Plans for online dispute resolution must be rigorously tested to have a chance of succeeding, a representative body has said.

The Association of Costs Lawyers has backed moves towards a less adversarial approach to litigation but warned that current ways of settling disputes online leave significant room for improvement.

Responding to the interim report from Lord Justice Briggs on civil courts, the ACL said the examples of Money Claim Online and the small claims mediation service need closer scrutiny if they are to serve as a benchmark for online courts.

Briggs indicated in January that an online court for claims up to £25,000 will remove the need for lawyers, can speed up the system and could reduce costs for litigants.

The ACL said experience of the existing Money Claim Online, run by HM Courts and Tribunals Service, had shown it is not a straightforward system even for someone with a legal background.

‘To use a system which is not operating adequately as a benchmark for what is to come is, in our opinion, flawed,’ said the ACL.

‘A full survey of users of the process should be undertaken, before that process is used as a template for what will be an expensive and time-consuming exercise.’

The response added that experience of the small claims mediation service, a free service for claims worth less than £10,000, ‘has not been positive’.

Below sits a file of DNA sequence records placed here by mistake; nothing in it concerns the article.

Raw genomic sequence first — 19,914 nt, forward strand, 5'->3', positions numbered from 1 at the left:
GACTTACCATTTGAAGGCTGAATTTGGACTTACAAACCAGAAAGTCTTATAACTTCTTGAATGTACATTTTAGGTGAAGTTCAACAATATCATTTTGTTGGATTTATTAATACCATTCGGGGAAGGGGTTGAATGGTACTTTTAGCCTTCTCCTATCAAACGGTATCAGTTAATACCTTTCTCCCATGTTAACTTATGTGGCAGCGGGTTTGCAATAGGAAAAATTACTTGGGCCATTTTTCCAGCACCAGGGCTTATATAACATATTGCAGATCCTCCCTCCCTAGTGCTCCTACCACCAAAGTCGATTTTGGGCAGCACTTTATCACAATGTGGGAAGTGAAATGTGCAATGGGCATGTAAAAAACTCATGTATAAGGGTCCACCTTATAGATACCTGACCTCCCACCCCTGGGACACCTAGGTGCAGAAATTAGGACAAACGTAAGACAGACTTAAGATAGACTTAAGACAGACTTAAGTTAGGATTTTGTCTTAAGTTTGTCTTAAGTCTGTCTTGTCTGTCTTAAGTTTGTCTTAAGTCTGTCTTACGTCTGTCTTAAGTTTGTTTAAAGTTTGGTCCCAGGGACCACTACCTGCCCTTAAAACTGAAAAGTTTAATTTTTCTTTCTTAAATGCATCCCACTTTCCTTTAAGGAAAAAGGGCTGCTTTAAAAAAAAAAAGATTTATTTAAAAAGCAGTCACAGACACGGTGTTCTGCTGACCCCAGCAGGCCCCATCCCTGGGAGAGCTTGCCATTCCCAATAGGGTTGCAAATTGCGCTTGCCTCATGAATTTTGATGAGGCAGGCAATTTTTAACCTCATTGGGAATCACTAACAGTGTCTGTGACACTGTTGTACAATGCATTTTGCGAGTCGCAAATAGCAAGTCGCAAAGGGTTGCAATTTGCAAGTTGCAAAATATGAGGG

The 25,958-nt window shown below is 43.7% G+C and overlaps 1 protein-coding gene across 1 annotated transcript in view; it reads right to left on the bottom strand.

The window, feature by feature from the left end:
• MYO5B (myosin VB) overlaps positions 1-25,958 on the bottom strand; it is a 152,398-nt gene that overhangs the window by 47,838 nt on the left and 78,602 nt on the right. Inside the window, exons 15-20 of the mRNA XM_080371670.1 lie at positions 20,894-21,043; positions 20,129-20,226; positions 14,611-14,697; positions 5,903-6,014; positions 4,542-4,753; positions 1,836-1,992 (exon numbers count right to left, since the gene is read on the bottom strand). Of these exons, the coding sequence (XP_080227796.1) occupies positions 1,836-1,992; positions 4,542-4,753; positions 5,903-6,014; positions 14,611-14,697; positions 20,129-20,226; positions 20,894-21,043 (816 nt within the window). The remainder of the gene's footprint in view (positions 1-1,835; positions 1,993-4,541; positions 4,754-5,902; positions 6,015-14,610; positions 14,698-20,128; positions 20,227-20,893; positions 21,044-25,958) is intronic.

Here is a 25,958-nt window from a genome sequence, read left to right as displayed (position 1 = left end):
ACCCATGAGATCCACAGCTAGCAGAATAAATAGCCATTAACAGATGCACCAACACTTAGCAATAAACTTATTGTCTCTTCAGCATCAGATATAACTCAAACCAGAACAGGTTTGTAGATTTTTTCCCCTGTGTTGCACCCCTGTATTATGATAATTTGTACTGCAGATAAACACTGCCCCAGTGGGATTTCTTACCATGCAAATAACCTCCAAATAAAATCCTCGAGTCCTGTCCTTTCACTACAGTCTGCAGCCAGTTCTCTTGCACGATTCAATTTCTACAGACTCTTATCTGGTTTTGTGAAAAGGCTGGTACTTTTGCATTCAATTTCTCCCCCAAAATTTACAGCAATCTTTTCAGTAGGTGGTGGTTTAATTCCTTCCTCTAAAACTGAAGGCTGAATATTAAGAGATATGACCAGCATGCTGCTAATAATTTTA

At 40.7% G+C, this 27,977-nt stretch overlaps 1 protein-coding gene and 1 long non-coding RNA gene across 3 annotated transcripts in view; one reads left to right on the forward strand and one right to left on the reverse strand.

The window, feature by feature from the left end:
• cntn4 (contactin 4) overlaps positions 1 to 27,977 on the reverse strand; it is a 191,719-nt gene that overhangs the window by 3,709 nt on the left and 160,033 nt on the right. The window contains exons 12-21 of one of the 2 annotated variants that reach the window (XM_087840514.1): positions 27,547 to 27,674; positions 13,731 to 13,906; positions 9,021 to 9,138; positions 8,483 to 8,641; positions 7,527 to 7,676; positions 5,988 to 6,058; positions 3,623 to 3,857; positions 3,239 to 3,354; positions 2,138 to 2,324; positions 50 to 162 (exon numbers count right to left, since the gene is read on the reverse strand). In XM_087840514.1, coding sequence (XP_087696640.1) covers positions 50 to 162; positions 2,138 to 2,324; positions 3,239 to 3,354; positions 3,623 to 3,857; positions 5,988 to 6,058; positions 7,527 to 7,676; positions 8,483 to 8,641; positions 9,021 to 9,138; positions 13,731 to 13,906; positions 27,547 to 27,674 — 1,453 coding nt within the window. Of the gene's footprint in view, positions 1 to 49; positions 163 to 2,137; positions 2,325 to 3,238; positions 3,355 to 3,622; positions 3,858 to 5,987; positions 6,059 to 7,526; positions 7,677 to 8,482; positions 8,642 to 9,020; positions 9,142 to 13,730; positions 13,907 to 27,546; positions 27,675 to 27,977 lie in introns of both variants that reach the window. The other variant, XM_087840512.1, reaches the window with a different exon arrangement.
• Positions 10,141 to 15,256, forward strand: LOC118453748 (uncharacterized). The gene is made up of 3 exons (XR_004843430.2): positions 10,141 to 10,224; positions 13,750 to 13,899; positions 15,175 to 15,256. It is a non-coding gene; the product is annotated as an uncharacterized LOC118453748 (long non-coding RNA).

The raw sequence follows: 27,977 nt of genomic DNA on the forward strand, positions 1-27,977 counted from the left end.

The ACL asked more generally whether enough attention has been paid to whether the changes outlined by Briggs are technically feasible, and whether there are sufficient resources to plan, deliver and monitor the change.

The association called for greater use of specialist costs judges in county courts and a role for costs lawyers in support of case officers handling claims before they are seen by a judge.

‘A large number [of judges] have no interest in dealing with the issue of costs and quite often allow their dislike of the topic to cloud their judgement when making decisions,’ added the response.

‘Members have reported instances when assessment costs have been increased by the intransigence of the presiding judge.’

Briggs is set to outline his final report in July.